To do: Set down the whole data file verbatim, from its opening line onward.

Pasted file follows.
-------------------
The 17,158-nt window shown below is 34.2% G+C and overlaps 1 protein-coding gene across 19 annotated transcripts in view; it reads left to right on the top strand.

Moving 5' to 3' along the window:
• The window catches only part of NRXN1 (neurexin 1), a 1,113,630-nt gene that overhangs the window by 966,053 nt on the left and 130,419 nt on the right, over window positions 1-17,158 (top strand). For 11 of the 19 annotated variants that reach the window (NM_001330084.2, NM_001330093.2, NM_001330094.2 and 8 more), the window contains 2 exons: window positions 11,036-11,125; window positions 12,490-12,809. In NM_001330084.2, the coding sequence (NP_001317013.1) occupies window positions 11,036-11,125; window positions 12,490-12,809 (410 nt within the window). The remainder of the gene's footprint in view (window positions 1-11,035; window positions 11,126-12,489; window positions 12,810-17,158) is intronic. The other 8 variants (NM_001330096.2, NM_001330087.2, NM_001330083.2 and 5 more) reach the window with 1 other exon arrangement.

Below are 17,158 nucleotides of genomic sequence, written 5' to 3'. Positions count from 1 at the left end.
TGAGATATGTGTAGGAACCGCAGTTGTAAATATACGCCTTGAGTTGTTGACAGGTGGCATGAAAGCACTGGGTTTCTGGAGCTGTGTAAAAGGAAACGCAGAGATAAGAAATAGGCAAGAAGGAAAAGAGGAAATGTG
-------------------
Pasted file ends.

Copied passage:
The 17,158-nt window shown below is 34.2% G+C and overlaps 1 protein-coding gene across 19 annotated transcripts in view; it reads left to right on the top strand.

Moving 5' to 3' along the window:
• The window catches only part of NRXN1 (neurexin 1), a 1,113,630-nt gene that overhangs the window by 966,053 nt on the left and 130,419 nt on the right, over window positions 1-17,158 (top strand). For 11 of the 19 annotated variants that reach the window (NM_001330084.2, NM_001330093.2, NM_001330094.2 and 8 more), the window contains 2 exons: window positions 11,036-11,125; window positions 12,490-12,809. In NM_001330084.2, the coding sequence (NP_001317013.1) occupies window positions 11,036-11,125; window positions 12,490-12,809 (410 nt within the window). The remainder of the gene's footprint in view (window positions 1-11,035; window positions 11,126-12,489; window positions 12,810-17,158) is intronic. The other 8 variants (NM_001330096.2, NM_001330087.2, NM_001330083.2 and 5 more) reach the window with 1 other exon arrangement.

Below are 17,158 nucleotides of genomic sequence, written 5' to 3'. Positions count from 1 at the left end.
TGAGATATGTGTAGGAACCGCAGTTGTAAATATACGCCTTGAGTTGTTGACAGGTGGCATGAAAGCACTGGGTTTCTGGAGCTGTGTAAAAGGAAACGCAGAGATAAGAAATAGGCAAGAAGGAAAAGAGGAAATGTG